To test the ODBC data source connection, you can use the GUI iODBC Administrator64 app or the iODBC command line utilities iodbctest / iodbctestw (Applications > iODBC > iODBCTest.command / iODBCTestUniCode.command).
The GUI Administrator app only tests the connection to the server, whereas iodbctest and iodbctestw allow you to issue SQL commands and retrieve results. iodbctest retrieves all results in ASCII mode, while odbctestw retrieves all results in Unicode mode.
Presuming you are testing a driver bound to iODBC, the ODBC driver manager that Apple ships with macOS, you should install the latest iODBC SDK update, which comes with iODBC Test.command and iODBC Demo.app (found in /Applications/iODBC/). You can execute any arbitrary ODBC query through these tools.
Downloads are available in source and binary formats at the PostgreSQL downloads sitepsqlODBC DocumentationThe following documents contain various bits of useful information. Please send any additional documentation, or report errors/omissions to firstname.lastname@example.org
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Data Source Information: This information specifies the connection information for your specific database, and must include the server name, IP address, port, and credentials. This information is part of your Data Source Name (DSN) definition. The DSN is defined in your ODBC Administrator or odbc.ini file.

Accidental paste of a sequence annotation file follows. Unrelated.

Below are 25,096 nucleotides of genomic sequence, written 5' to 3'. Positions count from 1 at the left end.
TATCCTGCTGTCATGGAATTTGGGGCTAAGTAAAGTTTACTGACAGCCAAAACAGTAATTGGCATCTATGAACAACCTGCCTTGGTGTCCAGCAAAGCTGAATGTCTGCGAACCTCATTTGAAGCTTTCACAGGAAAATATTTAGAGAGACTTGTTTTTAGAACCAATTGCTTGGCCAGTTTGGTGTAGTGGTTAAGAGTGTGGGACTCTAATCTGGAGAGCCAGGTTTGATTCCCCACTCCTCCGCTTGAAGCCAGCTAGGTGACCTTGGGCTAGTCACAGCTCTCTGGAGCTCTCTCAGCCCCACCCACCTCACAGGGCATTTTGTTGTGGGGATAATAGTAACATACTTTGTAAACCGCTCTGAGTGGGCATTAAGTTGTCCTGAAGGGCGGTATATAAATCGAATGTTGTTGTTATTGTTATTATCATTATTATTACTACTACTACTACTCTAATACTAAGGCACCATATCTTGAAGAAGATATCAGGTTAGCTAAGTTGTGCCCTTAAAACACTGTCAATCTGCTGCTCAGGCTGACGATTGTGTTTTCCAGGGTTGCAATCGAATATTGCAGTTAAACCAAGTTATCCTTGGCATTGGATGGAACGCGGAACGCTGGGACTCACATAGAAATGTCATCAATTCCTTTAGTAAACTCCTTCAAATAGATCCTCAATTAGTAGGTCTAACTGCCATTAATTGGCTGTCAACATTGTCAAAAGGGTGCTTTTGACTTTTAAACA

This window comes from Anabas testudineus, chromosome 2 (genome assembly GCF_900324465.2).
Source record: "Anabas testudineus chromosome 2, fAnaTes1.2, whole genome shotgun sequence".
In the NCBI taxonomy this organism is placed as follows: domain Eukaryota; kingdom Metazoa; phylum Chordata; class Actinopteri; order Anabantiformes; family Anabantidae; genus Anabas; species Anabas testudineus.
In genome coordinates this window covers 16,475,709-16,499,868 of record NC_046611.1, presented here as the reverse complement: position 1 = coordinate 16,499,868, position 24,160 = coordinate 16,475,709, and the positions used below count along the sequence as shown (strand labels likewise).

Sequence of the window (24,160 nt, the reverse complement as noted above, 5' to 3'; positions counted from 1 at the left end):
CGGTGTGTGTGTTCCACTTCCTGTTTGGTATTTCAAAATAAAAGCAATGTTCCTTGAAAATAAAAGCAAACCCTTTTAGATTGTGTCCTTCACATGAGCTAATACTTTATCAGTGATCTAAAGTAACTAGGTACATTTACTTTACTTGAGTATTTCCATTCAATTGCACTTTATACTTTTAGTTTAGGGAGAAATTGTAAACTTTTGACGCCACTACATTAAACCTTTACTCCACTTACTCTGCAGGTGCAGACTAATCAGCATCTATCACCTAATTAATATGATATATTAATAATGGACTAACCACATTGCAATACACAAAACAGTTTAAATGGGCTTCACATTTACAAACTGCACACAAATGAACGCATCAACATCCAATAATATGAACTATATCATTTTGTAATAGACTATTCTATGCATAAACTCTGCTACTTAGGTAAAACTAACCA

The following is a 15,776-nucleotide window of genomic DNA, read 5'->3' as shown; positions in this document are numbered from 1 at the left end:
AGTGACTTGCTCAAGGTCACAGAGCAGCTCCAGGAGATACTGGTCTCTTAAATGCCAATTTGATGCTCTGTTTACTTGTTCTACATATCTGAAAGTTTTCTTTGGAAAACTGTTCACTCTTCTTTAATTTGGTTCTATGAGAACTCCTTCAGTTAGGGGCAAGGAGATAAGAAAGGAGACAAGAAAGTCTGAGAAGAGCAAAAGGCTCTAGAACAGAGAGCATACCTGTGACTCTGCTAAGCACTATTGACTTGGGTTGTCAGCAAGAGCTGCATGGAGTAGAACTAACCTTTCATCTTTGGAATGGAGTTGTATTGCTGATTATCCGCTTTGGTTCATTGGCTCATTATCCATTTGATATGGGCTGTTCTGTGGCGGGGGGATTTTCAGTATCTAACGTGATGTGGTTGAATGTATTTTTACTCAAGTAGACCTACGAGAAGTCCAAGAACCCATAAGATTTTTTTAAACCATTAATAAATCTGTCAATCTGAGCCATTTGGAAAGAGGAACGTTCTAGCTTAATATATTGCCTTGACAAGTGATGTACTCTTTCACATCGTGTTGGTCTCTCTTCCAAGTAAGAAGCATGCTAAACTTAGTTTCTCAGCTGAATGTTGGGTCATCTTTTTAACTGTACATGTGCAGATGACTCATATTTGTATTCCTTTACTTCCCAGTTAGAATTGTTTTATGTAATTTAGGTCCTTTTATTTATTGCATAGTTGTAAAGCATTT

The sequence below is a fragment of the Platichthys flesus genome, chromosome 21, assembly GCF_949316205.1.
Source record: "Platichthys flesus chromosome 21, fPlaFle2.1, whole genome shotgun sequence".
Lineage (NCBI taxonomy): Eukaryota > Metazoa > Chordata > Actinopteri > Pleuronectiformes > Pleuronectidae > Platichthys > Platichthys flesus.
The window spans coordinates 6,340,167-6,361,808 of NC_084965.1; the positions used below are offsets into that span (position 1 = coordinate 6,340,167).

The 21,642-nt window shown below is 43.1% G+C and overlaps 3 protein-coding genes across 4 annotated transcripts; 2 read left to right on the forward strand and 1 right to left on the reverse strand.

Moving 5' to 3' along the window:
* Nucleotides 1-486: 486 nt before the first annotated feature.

DataSourceName or DSN: Required. The data source name (DSN) for your database. This is an ODBC identifier for the connection to the server and is defined in your ODBC Administrator or odbc.ini file. The odbc.ini file (and odbcinst.ini file) may be preceded by a period if they are in a user's home directory or belong to a specific user.
Formany Apache Kylin users that support organizations that primarily run on Mac orwho are transitioning to a Mac-first analytics environment, this ODBC driveroffers a way to keep the same powerful OLAP approach to Big Data analyticswhile enabling your team to continue to run their BI tools on Mac.